dalam dua bulan ini, setidaknya enam kenalan saya di negeri ratu elisabeth ini harus balik kanan pulang kampung karena kontrak kerjanya tak diperpanjang karena alasan krisis (bahas kerennya “kena redundancy“). mereka itu ada yang pekerja hotel, ada yang insinyur, ada yang arsitek, ada yang asisten konsultan profesional. lalu banyak email yang saya terima dari para mahasiswa baru yang mengeluhkan betapa kini sangat sulit mencari pekerjaan kasar sambilan (yang favorit: cleaner, atau floor engineer). puluhan email lainnya mengeluhkan bahwa kini sulit mencari pekerjaan di inggris setelah selesai kuliah master atau PhD.

(menjadi salah satu ‘sesepuh’ warga indonesia di manchester/inggris ini, di satu sisi, membuat saya mersa ‘repot’ karena dengan menjadi tempat keluh kesah banyak kawan, waktu dan energi mental/emosional saya terkuras. tapi di sisi lain, saya jadi tahu banyak cerita/kisah dan belajar banyak dari kawan-kawan ini dan berusaha membantu sebisa saya. karena itu, saya tidak merasa berkeberatan dengan ‘peran’ ini. istri saya juga mendukung, kok .. :-) seringkali selain via email yang kapan saja datang, beberapa kawan menelepon atau mengetok pintu malam-malam sekedar untuk berkeluh kesah, ngobrol atau berdiskusi .. dan selama memungkinkan selalu kami ‘layani’. rumah kami selalu terbuka untuk siapa saja)

negara ini memang sedang krisis. itu jelas kasat mata. pengangguran hampir 2 juta, imigrasi eropa timur sedemikian gencar. akibatnya cari pekerjaan sulit – hampir di semua sektor. bahkan di sektor pendidikan. aturan keimigrasian pun berubah drastis.

saya ingat, waktu saya harus ‘melamar’ (formalitas) pekerjaan saya sekarang ini sebagai peneliti (dan dosen), klausanya dalam iklan lowongan pekerjaan itu berbunyi kurang lebih: “under the Immigration Act 1971, overseas nationals working in the UK who are subject to immigration control require work permits and these are applied for by the University“. kini, sejak 27 november 2008, bunyinya lain: “Initial appointment will be subject to …. the provision of proof of the right to work in the UK”. dan ini ternyata berbuntut panjang. waktu saya cari asisten dua bulan yang lalu, asisten yang saya dapatkan, yang warga AS, setengah mati harus mengikuti sistem point dalam Tier 2 karena sistem ijin kerja (work permit) tidak berlaku lagi.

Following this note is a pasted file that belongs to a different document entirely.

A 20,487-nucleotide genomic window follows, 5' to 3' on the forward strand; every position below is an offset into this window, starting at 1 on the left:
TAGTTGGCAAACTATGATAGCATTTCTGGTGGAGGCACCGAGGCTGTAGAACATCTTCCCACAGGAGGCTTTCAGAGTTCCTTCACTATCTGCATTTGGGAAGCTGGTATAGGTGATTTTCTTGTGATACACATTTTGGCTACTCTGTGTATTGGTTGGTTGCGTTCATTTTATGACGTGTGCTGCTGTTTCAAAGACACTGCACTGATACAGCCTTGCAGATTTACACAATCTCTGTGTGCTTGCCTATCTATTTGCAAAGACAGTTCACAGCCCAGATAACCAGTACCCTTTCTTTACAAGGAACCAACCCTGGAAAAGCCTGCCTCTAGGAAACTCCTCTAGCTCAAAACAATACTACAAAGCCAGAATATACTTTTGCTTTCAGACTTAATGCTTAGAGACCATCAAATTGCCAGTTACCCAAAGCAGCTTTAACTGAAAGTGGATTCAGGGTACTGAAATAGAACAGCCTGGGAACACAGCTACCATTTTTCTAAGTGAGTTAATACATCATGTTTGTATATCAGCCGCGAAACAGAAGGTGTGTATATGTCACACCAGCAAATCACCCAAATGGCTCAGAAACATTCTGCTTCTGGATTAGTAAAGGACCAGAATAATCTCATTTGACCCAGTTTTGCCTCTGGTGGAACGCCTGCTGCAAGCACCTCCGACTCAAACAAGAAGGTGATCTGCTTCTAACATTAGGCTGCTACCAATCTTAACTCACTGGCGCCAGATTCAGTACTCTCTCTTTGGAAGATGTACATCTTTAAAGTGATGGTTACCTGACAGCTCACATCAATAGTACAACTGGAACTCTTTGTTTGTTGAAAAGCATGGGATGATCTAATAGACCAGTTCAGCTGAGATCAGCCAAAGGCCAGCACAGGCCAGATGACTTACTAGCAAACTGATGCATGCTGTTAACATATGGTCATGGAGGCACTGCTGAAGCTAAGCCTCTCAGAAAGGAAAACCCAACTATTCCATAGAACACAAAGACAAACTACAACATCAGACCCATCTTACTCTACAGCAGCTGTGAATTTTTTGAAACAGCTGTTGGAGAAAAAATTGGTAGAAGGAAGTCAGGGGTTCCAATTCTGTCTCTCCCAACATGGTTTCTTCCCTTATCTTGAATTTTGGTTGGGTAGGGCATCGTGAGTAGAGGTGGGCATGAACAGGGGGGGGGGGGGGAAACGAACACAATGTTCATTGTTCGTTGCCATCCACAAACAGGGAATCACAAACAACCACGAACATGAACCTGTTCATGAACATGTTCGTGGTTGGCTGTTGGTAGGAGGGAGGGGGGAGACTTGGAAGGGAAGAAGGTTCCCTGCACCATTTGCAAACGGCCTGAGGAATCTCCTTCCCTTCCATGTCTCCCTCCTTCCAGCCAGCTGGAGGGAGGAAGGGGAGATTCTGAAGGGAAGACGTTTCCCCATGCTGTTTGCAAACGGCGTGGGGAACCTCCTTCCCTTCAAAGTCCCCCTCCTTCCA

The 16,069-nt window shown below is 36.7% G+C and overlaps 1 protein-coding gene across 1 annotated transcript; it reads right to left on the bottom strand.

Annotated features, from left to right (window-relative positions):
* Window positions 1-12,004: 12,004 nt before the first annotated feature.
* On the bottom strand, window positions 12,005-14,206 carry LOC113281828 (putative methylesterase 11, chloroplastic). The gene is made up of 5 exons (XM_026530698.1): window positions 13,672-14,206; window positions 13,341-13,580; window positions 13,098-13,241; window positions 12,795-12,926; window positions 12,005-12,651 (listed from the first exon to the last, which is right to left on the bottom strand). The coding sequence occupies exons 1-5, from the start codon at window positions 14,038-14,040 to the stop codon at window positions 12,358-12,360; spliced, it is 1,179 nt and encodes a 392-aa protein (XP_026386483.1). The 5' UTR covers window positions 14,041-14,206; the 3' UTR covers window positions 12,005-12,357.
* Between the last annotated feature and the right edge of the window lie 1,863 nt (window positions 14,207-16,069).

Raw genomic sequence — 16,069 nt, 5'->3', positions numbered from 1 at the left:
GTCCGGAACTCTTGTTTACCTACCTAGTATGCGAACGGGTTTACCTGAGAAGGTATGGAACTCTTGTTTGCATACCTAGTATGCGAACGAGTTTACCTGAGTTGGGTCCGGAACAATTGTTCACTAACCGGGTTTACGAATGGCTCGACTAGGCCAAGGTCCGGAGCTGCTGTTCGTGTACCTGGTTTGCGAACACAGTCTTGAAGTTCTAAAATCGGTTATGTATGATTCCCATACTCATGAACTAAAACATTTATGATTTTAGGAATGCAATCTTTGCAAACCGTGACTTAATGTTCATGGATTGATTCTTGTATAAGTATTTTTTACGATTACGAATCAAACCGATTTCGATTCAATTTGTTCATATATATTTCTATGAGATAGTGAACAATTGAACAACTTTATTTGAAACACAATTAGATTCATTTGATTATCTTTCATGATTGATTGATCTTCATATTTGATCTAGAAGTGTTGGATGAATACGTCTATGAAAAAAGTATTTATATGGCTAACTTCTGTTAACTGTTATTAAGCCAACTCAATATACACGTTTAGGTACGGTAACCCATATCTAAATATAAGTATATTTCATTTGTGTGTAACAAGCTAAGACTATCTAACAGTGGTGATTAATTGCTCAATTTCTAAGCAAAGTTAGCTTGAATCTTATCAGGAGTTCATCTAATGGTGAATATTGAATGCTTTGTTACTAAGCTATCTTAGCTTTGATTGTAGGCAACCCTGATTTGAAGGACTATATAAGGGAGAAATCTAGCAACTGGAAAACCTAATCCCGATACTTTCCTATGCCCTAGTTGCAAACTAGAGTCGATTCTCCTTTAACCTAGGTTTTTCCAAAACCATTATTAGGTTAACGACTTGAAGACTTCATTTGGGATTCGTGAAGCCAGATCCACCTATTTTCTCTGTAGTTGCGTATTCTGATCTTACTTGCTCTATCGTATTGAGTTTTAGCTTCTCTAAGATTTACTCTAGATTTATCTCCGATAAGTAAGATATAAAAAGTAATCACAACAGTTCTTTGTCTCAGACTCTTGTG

dengan keadaan seperti ini, walau saya tidak bisa menerima, tetapi saya mengerti sepenuhnya mengapa pemerintah (dan perusahaan/institusi/kantor-kantor di) inggris menjadi sangat berhati-hati dalam soal ketenagakerjaan. lha wong 2 juta warganya sendiri menganggur kok. tentu itu prioritas mereka. setelah itu, tentu warga uni eropa. jika kita yang pendatang ini tersingkir (PHK, kontrak tak diperpanjang, sulit cari kerja, dll), itu bukan hal yang aneh. justru aneh kalau kita merasa aneh. atau justru aneh kalau kita merasa tak kena dampaknya.

tentu selalu ada pengecualian. mereka yang punya keahlian langka tetap akan bisa bekerja di sini. tetapi kini untuk bisa memberikan certificate of sponsorship bagi staf dari luar uni eropa untuk melamar visa kerja lewat skema Tier 2 (dulu work permit reference untuk visa kerja) bukan hal mudah. setidaknya jauh lebih sulit daripada menulis WP reference. itu alasan lain mengapa perusahaan-perusahaan memilih mempekerjakan orang lokal atau mereka yang tak butuh disponsori visanya.

PHK dan pengangguran massal di inggris ini juga membuat mobilitas horisontal pekerja bertambah dan membuat pasar kerja jadi makin ‘menakutkan’. bahkan terjadi devaluasi kualifikasi. waktu saya buka lamaran mencari asisten bulan november/desember kemarin, lebih dari separo yang melamar over qualified. saya cuma butuh master tetapi banyak lamaran dari mereka yang sudah PhD dan punya pengalaman kerja dan punya sejarah gaji tinggi. mereka rela digaji rendah asal bekerja. dan … ini sektor pendidikan/riset, yang relatif lebih “tenang” riak gelombang dampak krisisnya ketimbang sektor privat.

sudahlah … makin mangkel saja kalau ingat artikel kompas itu sementara kenyataannya berkebalikan 180 derajat. hehehe ..

jadi, tadi saya tulis surat ‘protes’ ke kompas. entah dimuat entah tidak. biarin. suratnya ada di bawah ini. siapa tahu anda ingin tahu?

salam,
y
ps. gambar saya ambil dari daily telegraph

—————–

Yth. Redaksi Kompas Cyber Media
Cc. Bp. Agus Hamonangan – Forum Pembaca Kompas

Dengan hormat,